U.S. Department of Agriculture: Animal and Plant Health Inspection Service


Date of this Version



Am. J. Trop. Med. Hyg., 97(2), 2017, pp. 319–323, doi:10.4269/ajtmh.17-0180.


U.S. government work.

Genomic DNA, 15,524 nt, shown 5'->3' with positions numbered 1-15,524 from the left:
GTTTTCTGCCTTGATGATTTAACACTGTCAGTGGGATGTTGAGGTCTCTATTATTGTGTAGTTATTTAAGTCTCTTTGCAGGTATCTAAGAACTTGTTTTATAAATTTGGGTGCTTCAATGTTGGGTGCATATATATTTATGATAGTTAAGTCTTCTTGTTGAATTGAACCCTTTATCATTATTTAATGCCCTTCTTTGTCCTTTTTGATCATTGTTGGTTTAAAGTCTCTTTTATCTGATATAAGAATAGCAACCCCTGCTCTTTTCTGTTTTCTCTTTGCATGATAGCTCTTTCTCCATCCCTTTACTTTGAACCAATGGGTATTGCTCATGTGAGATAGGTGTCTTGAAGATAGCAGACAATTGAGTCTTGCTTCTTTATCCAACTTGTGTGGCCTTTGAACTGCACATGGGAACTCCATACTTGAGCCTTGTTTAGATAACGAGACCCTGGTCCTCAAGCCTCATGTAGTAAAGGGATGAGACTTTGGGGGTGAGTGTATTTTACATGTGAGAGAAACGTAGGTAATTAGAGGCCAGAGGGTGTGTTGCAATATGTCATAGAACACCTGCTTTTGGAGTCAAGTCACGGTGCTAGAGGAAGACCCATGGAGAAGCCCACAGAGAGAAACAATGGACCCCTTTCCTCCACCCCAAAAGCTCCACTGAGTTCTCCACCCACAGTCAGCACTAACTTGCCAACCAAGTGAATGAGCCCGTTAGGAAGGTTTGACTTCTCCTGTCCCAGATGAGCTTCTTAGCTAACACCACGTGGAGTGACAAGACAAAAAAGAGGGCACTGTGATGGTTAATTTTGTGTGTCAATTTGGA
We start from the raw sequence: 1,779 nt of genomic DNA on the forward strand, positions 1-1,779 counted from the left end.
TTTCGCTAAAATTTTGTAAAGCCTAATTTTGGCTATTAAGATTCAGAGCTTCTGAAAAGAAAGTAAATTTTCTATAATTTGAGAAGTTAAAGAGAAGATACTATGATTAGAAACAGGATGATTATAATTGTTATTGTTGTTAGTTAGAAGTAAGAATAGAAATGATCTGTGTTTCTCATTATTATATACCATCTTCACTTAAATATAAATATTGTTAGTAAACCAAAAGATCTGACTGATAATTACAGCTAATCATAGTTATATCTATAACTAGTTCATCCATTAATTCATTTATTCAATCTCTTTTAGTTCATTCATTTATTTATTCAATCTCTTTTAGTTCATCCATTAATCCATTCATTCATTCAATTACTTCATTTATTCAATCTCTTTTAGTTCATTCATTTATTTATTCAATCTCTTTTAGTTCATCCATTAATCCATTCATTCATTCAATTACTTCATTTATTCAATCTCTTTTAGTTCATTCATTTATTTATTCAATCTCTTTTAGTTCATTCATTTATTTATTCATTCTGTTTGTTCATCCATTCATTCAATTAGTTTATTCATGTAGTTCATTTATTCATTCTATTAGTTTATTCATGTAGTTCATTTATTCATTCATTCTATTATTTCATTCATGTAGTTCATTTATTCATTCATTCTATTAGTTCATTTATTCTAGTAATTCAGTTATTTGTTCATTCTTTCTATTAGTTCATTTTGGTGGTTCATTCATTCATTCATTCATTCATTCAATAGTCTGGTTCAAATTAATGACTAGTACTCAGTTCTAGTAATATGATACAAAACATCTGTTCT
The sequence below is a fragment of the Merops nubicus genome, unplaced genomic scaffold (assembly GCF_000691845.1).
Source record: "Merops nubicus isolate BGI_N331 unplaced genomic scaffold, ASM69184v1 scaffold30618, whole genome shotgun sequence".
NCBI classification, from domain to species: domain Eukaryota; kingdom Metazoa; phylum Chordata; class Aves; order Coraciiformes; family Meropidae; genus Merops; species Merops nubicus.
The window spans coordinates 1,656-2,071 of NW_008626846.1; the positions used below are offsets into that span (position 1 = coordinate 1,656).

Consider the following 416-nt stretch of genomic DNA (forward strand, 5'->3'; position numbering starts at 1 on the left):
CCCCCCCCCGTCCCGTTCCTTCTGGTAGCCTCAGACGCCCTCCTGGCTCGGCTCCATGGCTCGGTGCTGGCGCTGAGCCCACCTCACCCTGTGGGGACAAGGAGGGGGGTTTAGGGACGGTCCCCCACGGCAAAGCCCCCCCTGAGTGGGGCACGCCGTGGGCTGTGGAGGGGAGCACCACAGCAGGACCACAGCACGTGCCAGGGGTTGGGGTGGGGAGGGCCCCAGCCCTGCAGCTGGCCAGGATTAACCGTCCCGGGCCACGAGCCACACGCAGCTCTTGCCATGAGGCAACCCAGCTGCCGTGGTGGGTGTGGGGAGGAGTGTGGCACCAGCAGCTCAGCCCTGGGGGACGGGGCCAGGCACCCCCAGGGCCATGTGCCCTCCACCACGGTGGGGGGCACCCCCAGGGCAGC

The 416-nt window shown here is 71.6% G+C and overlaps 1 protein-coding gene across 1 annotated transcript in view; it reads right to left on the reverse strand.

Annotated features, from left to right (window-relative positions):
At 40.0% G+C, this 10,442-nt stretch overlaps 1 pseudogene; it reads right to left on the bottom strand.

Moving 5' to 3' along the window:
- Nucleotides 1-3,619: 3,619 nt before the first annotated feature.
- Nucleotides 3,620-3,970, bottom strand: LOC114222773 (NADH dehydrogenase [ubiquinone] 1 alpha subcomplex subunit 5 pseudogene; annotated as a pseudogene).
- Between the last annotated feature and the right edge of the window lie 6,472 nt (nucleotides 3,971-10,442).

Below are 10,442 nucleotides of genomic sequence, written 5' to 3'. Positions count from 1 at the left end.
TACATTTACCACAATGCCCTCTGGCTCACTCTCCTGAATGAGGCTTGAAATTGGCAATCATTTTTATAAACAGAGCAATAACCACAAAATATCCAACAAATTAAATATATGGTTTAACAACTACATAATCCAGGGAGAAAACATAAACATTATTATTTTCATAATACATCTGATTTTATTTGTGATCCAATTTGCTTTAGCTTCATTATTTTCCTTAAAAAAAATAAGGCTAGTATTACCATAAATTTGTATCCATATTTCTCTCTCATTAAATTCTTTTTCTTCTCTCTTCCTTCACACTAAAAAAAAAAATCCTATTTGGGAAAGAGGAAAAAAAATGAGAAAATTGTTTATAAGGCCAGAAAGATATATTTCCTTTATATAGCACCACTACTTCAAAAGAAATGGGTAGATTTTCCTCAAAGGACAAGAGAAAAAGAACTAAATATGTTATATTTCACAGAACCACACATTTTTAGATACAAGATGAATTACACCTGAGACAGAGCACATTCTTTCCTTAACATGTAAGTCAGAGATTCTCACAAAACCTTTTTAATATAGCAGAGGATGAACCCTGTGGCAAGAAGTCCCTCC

White-tailed deer (Odocoileus virginianus) are an abundant mammal with a wide geographic distribution in the United States, which make them good sentinels for monitoring arboviral activity across the country. Exposure to various arboviruses has been detected in white-tailed deer, typically in conjunction with another diagnostic finding. To better assess the exposure of white-tailed deer to seven arboviruses, wetested 1,508 sera collected from 2010 to 2016 for antibodies to eastern equine encephalitis (2.5%), Powassan (4.2%), St. Louis encephalitis, (3.7%), West Nile (6.0%), Maguari (19.4%), La Crosse (30.3%), and bluetongue (7.8%) viruses. At least one arbovirus was detected in 51.3%, and exposure to more than one arbovirus was identified in 17.6% of the white-tailed deer sampled.

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